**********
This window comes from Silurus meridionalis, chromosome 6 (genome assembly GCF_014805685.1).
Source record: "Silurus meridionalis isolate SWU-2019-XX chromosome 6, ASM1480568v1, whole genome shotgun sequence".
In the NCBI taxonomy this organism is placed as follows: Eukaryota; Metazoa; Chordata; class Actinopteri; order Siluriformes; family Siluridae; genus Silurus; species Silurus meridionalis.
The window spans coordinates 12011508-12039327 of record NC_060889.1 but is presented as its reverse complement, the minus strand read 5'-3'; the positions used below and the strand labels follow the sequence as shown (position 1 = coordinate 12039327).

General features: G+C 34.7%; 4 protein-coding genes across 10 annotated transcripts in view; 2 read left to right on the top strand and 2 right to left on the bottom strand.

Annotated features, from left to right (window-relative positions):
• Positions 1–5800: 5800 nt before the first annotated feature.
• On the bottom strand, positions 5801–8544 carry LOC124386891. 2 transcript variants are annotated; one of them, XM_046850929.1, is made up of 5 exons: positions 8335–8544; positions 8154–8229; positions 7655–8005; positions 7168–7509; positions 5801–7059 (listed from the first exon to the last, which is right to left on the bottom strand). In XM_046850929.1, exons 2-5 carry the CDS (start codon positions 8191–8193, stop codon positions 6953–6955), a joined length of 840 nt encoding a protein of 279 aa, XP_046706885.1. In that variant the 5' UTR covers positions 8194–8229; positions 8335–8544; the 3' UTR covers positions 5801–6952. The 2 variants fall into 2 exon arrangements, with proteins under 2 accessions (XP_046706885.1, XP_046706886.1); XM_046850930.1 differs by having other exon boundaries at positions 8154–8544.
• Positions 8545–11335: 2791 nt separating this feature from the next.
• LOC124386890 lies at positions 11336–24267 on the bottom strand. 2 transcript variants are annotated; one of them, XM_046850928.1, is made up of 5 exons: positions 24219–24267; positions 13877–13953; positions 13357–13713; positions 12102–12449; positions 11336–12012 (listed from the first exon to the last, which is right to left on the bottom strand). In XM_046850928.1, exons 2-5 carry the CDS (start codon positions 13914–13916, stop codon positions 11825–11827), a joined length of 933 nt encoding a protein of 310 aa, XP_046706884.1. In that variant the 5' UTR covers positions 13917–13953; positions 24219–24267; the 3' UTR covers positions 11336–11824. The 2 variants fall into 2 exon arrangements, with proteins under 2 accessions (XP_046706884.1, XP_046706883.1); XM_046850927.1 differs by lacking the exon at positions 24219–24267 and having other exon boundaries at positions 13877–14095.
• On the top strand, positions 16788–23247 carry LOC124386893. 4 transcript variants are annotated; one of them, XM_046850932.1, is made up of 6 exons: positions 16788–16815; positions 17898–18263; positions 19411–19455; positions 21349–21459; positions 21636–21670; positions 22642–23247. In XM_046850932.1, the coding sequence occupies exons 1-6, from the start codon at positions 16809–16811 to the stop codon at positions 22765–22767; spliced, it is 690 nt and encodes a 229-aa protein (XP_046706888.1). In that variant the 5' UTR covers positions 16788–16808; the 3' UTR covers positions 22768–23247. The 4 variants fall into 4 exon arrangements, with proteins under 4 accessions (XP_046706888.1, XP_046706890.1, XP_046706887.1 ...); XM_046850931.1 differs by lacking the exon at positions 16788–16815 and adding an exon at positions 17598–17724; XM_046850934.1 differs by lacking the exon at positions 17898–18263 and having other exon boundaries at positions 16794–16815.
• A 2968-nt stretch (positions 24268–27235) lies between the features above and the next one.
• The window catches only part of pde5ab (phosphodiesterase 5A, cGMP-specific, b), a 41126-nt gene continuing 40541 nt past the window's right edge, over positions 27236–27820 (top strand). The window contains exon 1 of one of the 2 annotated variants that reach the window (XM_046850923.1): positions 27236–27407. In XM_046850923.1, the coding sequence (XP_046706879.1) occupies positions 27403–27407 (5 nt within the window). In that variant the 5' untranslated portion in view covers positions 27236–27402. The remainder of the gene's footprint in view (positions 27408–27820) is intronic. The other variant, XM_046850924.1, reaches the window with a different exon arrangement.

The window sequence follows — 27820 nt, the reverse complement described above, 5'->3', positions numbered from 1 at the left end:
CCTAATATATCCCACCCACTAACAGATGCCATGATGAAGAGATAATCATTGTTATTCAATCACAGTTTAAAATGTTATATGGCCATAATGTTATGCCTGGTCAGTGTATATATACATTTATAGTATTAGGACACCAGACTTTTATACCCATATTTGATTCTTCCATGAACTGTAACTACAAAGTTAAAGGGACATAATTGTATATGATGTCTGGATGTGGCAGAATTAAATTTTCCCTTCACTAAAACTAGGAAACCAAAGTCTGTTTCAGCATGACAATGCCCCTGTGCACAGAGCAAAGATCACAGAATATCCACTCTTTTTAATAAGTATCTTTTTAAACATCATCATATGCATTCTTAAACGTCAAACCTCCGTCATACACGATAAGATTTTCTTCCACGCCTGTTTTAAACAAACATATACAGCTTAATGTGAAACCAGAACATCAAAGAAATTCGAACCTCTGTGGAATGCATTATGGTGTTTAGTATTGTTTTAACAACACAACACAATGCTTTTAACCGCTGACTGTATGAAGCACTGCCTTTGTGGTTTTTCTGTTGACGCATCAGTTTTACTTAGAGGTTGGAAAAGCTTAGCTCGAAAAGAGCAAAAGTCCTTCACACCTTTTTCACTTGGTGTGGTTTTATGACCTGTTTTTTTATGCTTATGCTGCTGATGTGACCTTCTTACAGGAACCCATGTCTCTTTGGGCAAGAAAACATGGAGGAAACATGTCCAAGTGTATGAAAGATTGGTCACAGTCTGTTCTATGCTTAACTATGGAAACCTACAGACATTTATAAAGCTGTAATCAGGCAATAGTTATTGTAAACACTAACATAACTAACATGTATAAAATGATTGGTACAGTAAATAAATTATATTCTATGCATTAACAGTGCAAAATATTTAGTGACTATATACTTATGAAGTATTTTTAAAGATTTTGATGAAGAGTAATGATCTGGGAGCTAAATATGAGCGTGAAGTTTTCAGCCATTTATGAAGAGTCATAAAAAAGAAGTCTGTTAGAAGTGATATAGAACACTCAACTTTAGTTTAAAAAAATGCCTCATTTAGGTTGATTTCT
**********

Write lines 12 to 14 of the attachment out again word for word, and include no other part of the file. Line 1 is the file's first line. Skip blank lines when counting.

• A 2968-nt stretch (positions 24268–27235) lies between the features above and the next one.
• The window catches only part of pde5ab (phosphodiesterase 5A, cGMP-specific, b), a 41126-nt gene continuing 40541 nt past the window's right edge, over positions 27236–27820 (top strand). The window contains exon 1 of one of the 2 annotated variants that reach the window (XM_046850923.1): positions 27236–27407. In XM_046850923.1, the coding sequence (XP_046706879.1) occupies positions 27403–27407 (5 nt within the window). In that variant the 5' untranslated portion in view covers positions 27236–27402. The remainder of the gene's footprint in view (positions 27408–27820) is intronic. The other variant, XM_046850924.1, reaches the window with a different exon arrangement.

The window sequence follows — 27820 nt, the reverse complement described above, 5'->3', positions numbered from 1 at the left end: